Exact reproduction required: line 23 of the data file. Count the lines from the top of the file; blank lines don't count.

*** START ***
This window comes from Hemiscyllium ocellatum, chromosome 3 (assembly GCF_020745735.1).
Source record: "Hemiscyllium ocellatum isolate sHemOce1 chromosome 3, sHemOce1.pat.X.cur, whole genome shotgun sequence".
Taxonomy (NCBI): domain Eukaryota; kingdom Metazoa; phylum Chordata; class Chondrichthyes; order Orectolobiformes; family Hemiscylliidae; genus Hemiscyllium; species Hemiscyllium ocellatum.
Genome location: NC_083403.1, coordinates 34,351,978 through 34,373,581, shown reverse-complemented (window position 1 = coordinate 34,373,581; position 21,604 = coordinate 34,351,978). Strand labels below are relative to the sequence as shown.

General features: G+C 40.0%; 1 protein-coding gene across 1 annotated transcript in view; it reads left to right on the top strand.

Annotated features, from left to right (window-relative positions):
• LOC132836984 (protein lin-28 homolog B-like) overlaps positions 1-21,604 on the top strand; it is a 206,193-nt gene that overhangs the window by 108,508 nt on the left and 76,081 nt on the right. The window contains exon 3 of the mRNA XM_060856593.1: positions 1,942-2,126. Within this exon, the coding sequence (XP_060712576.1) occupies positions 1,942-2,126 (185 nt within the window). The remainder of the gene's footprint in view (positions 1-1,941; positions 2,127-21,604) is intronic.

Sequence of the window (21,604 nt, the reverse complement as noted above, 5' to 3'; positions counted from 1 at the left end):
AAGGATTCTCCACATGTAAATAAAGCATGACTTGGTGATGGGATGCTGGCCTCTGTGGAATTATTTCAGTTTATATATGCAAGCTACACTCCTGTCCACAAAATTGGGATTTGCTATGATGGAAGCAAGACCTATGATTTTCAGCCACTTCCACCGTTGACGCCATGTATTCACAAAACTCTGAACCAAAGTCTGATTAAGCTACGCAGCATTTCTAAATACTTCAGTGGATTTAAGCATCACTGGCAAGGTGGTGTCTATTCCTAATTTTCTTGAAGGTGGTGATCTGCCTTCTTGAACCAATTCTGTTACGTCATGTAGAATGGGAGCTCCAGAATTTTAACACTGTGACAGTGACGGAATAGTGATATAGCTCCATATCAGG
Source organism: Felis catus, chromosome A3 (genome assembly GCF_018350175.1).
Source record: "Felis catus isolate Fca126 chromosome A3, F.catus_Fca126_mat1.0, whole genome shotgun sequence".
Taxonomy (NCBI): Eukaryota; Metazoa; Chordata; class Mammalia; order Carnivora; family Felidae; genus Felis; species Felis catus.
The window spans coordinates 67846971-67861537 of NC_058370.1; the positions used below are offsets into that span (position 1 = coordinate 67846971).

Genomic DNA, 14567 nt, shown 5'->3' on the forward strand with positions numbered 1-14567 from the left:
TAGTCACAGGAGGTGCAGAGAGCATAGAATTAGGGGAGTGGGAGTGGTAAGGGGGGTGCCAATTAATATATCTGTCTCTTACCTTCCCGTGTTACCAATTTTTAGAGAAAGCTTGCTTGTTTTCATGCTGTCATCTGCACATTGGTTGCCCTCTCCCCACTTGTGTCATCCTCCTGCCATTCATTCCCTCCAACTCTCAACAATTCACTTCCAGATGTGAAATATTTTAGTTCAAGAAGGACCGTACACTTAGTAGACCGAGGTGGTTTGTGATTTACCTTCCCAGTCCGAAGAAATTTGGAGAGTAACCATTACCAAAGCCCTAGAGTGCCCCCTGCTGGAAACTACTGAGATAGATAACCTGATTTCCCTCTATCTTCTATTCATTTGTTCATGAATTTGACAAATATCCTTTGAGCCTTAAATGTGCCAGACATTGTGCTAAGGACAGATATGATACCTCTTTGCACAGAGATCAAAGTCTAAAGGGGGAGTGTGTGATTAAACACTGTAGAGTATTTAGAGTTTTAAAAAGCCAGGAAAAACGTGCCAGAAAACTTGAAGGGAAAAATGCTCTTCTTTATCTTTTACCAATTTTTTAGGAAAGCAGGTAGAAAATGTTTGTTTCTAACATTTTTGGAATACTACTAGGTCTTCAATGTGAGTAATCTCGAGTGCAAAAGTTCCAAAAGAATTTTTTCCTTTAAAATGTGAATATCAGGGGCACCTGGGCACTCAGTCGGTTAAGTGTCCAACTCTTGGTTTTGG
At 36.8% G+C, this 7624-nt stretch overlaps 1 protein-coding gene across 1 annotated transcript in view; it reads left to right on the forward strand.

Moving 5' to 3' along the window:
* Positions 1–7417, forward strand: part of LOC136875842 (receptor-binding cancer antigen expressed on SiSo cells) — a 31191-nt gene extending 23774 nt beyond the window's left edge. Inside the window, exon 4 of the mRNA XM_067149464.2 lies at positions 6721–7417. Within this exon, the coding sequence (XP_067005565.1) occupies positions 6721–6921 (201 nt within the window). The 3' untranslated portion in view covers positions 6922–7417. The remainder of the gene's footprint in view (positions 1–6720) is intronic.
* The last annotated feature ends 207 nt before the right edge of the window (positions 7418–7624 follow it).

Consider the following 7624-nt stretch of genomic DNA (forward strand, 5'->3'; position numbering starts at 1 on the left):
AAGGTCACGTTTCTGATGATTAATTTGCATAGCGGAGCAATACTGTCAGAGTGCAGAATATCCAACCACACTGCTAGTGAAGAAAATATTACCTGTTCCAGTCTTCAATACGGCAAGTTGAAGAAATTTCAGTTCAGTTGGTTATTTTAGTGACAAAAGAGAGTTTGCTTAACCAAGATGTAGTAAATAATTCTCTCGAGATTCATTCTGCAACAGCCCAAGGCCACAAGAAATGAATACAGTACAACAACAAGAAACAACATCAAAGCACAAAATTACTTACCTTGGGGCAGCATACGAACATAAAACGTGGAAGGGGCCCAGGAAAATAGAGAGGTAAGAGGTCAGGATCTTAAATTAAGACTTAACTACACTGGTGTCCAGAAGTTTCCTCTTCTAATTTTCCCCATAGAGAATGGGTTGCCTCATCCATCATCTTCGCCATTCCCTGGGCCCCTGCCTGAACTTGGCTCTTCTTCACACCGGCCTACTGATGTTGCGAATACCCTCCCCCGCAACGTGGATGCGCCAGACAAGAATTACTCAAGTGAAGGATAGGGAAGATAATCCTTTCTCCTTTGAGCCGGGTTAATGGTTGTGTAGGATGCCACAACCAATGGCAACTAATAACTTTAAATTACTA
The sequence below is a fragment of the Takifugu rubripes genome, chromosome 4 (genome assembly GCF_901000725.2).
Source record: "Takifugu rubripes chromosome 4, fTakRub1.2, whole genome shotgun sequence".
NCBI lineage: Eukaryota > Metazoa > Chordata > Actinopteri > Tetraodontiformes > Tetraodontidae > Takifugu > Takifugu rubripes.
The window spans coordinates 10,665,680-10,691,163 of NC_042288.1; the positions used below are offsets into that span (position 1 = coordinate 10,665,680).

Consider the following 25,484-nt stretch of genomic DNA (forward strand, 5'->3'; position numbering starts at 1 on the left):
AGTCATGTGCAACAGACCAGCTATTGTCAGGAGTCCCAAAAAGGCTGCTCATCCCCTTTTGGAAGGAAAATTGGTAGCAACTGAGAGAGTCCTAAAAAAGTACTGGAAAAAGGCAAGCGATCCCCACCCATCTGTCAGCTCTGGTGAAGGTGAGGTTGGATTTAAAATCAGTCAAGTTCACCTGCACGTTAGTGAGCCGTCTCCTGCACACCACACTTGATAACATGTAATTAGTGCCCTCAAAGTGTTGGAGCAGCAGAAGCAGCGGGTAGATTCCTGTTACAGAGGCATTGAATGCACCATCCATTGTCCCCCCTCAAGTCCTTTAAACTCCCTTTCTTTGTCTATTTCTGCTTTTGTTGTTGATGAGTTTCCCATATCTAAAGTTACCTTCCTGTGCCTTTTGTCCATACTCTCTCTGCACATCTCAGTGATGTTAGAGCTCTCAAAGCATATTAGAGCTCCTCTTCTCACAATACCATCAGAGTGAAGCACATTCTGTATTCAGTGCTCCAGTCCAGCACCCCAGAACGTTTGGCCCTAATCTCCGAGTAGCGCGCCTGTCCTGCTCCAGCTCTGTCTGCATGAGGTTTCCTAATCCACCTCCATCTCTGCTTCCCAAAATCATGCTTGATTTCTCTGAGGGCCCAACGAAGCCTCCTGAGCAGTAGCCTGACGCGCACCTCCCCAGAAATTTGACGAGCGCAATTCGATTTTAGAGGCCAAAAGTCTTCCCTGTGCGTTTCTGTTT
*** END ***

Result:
Source record: "Takifugu rubripes chromosome 4, fTakRub1.2, whole genome shotgun sequence".